In 2012, Medicare began cutting reimbursement for hospitals with high readmission rates. We sought to define the incidence and risk factors associated with readmission after surgery.
A total of 230,864 patients discharged after general, upper gastrointestinal (GI), small and large intestine, hepatopancreatobiliary (HPB), vascular, and thoracic surgery were identified using the 2011 American College of Surgeons National Surgical Quality Improvement Program. Readmission rates and patient characteristics were analyzed. A predictive model for readmission was developed among patients with length of stay (LOS) 10 days or fewer and then validated using separate samples.
Median patient age was 56 years; 43% were male, and median American Society of Anesthesiologists (ASA) class was 2 (general surgery: 2; upper GI: 3; small and large intestine: 2; HPB: 3; vascular: 3; thoracic: 3; P < 0.001). The median LOS was 1 day (general surgery: 0; upper GI: 2; small and large intestine: 5; HPB: 6; vascular: 2; thoracic: 4; P < 0.001). Overall 30-day readmission was 7.8% (general surgery: 5.0%; upper GI: 6.9%; small and large intestine: 12.6%; HPB: 15.8%; vascular: 11.9%; thoracic: 11.1%; P < 0.001). Factors strongly associated with readmission included ASA class, albumin less than 3.5, diabetes, inpatient complications, nonelective surgery, discharge to a facility, and the LOS (all P < 0.001). On multivariate analysis, ASA class and the LOS remained most strongly associated with readmission. A simple integer-based score using ASA class and the LOS predicted risk of readmission (area under the receiver operator curve 0.702).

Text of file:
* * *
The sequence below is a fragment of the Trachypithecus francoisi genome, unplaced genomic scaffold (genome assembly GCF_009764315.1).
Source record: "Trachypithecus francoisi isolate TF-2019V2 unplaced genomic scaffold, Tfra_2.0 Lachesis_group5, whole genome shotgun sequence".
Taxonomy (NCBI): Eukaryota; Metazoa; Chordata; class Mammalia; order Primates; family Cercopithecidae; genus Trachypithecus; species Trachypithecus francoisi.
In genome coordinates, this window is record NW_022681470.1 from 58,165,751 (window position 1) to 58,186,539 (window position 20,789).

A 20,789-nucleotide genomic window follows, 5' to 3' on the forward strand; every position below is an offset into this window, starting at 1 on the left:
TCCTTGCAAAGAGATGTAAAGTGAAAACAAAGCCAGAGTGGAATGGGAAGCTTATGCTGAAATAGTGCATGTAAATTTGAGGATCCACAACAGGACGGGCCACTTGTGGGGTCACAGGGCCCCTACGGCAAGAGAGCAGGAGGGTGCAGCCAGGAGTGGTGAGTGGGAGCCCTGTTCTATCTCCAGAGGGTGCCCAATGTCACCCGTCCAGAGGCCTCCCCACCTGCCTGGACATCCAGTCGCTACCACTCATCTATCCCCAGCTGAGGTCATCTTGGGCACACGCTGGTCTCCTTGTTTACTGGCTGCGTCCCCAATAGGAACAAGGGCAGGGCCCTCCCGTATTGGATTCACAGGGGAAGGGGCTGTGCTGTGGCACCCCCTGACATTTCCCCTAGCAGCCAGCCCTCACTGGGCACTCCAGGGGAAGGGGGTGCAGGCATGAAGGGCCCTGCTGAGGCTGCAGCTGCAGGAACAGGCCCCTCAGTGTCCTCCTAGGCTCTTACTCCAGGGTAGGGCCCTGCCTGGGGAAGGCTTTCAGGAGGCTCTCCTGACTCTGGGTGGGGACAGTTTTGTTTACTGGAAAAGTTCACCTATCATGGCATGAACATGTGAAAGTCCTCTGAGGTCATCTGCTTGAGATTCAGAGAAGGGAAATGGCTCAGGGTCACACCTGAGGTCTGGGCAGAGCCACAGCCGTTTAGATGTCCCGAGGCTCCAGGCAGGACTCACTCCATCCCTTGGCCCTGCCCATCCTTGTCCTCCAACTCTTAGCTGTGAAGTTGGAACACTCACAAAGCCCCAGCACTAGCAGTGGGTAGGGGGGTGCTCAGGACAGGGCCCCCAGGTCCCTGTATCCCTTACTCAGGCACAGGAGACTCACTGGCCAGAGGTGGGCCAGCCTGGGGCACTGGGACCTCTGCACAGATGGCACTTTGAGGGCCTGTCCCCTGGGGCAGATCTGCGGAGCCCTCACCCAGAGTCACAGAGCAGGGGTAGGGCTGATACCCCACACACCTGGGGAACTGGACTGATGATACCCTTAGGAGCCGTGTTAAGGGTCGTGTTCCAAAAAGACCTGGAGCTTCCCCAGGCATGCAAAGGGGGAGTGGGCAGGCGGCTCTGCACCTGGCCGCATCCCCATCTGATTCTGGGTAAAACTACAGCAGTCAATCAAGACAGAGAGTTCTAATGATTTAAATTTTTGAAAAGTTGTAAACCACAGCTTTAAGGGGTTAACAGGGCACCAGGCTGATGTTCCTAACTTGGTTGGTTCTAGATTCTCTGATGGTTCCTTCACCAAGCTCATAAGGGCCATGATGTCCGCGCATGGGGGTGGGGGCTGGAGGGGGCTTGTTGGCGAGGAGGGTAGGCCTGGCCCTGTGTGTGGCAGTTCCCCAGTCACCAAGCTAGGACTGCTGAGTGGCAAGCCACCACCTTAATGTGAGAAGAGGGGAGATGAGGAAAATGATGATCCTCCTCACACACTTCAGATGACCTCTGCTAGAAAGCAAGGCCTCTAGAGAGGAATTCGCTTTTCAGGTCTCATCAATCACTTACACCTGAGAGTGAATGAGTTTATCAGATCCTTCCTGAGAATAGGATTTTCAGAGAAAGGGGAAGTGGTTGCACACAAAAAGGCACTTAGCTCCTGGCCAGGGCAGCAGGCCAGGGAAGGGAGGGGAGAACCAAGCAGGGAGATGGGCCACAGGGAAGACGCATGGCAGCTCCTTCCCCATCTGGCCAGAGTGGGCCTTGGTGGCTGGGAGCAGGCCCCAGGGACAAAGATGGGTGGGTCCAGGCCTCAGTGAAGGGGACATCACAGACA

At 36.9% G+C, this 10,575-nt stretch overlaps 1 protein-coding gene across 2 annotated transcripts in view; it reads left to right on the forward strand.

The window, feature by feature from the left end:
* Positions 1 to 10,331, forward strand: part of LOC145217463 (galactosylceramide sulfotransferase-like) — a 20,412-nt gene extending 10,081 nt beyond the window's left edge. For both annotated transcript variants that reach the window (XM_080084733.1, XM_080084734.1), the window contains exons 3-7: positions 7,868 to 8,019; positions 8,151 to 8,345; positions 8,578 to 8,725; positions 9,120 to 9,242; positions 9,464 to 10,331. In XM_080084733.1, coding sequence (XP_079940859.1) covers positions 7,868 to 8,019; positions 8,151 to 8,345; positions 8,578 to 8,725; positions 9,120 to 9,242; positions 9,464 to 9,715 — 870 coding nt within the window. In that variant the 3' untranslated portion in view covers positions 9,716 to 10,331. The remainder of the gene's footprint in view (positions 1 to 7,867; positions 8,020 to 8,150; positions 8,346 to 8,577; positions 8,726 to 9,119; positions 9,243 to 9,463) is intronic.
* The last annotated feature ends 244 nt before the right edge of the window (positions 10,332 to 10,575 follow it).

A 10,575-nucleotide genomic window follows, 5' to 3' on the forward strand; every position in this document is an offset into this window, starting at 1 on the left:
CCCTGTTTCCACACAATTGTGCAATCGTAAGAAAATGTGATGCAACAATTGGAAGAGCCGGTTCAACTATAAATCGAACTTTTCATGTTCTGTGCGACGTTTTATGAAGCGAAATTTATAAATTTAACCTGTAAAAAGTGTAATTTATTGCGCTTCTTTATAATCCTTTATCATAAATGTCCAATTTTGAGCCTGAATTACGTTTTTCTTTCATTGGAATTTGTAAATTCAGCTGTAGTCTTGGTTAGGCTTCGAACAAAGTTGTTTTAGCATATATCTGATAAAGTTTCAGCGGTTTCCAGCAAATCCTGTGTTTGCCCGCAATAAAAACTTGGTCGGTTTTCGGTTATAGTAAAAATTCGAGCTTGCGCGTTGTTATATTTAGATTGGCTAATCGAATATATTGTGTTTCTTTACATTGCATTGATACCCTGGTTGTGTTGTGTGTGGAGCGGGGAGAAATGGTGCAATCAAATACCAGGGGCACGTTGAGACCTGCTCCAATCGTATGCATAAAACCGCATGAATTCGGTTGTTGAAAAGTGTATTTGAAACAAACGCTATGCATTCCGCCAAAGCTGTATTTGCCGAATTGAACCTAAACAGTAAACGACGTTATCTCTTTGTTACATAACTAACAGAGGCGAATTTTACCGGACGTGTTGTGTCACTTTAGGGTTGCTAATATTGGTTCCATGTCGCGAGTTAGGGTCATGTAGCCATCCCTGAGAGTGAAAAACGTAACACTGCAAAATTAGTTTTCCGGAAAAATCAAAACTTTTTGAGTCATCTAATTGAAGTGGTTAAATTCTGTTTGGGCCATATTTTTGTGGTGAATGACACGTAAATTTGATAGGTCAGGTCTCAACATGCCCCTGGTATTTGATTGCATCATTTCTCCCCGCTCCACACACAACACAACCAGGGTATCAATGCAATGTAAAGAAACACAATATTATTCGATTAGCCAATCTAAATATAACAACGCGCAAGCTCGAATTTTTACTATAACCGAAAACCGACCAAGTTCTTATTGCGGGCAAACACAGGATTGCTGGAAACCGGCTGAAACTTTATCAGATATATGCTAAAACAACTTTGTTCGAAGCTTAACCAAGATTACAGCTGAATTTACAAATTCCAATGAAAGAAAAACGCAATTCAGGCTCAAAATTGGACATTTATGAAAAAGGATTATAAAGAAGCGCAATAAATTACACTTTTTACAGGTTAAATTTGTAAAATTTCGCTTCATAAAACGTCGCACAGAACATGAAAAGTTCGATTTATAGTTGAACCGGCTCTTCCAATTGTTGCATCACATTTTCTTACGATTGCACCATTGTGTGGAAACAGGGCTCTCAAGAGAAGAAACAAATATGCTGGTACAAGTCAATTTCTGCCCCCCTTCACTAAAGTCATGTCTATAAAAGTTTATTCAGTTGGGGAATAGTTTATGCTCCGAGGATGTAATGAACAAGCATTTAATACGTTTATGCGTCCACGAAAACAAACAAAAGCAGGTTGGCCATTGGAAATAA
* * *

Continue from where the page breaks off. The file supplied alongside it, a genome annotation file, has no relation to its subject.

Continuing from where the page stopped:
Readmission among patients with the LOS 10 days or fewer occurs at an incidence of at least 5% to 16% across surgical subspecialties. A scoring system on the basis of ASA class and the LOS may help stratify readmission risk to target interventions.